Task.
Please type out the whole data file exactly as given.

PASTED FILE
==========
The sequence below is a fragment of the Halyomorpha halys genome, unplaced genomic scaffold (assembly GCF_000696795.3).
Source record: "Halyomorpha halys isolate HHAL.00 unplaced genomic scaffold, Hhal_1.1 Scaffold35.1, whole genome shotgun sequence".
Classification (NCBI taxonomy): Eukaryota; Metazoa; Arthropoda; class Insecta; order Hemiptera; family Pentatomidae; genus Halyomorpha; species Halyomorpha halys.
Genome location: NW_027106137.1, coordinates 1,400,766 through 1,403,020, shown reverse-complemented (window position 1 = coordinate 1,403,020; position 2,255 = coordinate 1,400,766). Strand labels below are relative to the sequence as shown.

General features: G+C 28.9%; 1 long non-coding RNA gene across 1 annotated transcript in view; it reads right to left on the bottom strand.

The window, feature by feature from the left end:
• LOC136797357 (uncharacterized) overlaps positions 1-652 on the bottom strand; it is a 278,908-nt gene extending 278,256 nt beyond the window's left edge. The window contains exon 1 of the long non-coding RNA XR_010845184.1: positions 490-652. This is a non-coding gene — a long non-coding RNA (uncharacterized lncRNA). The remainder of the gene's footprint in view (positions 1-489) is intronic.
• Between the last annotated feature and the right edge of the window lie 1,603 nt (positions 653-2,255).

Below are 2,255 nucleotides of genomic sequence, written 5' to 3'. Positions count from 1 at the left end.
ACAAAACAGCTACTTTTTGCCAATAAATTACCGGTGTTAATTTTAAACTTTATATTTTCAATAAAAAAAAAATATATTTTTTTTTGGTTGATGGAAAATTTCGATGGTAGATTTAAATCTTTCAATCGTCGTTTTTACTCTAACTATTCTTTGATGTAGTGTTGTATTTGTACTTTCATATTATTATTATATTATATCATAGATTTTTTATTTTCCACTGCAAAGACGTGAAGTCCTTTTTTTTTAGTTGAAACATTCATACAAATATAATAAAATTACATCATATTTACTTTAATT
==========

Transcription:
The sequence below is a fragment of the Halyomorpha halys genome, unplaced genomic scaffold (assembly GCF_000696795.3).
Source record: "Halyomorpha halys isolate HHAL.00 unplaced genomic scaffold, Hhal_1.1 Scaffold35.1, whole genome shotgun sequence".
Classification (NCBI taxonomy): Eukaryota; Metazoa; Arthropoda; class Insecta; order Hemiptera; family Pentatomidae; genus Halyomorpha; species Halyomorpha halys.
Genome location: NW_027106137.1, coordinates 1,400,766 through 1,403,020, shown reverse-complemented (window position 1 = coordinate 1,403,020; position 2,255 = coordinate 1,400,766). Strand labels below are relative to the sequence as shown.

General features: G+C 28.9%; 1 long non-coding RNA gene across 1 annotated transcript in view; it reads right to left on the bottom strand.

The window, feature by feature from the left end:
• LOC136797357 (uncharacterized) overlaps positions 1-652 on the bottom strand; it is a 278,908-nt gene extending 278,256 nt beyond the window's left edge. The window contains exon 1 of the long non-coding RNA XR_010845184.1: positions 490-652. This is a non-coding gene — a long non-coding RNA (uncharacterized lncRNA). The remainder of the gene's footprint in view (positions 1-489) is intronic.
• Between the last annotated feature and the right edge of the window lie 1,603 nt (positions 653-2,255).

Below are 2,255 nucleotides of genomic sequence, written 5' to 3'. Positions count from 1 at the left end.
ACAAAACAGCTACTTTTTGCCAATAAATTACCGGTGTTAATTTTAAACTTTATATTTTCAATAAAAAAAAAATATATTTTTTTTTGGTTGATGGAAAATTTCGATGGTAGATTTAAATCTTTCAATCGTCGTTTTTACTCTAACTATTCTTTGATGTAGTGTTGTATTTGTACTTTCATATTATTATTATATTATATCATAGATTTTTTATTTTCCACTGCAAAGACGTGAAGTCCTTTTTTTTTAGTTGAAACATTCATACAAATATAATAAAATTACATCATATTTACTTTAATT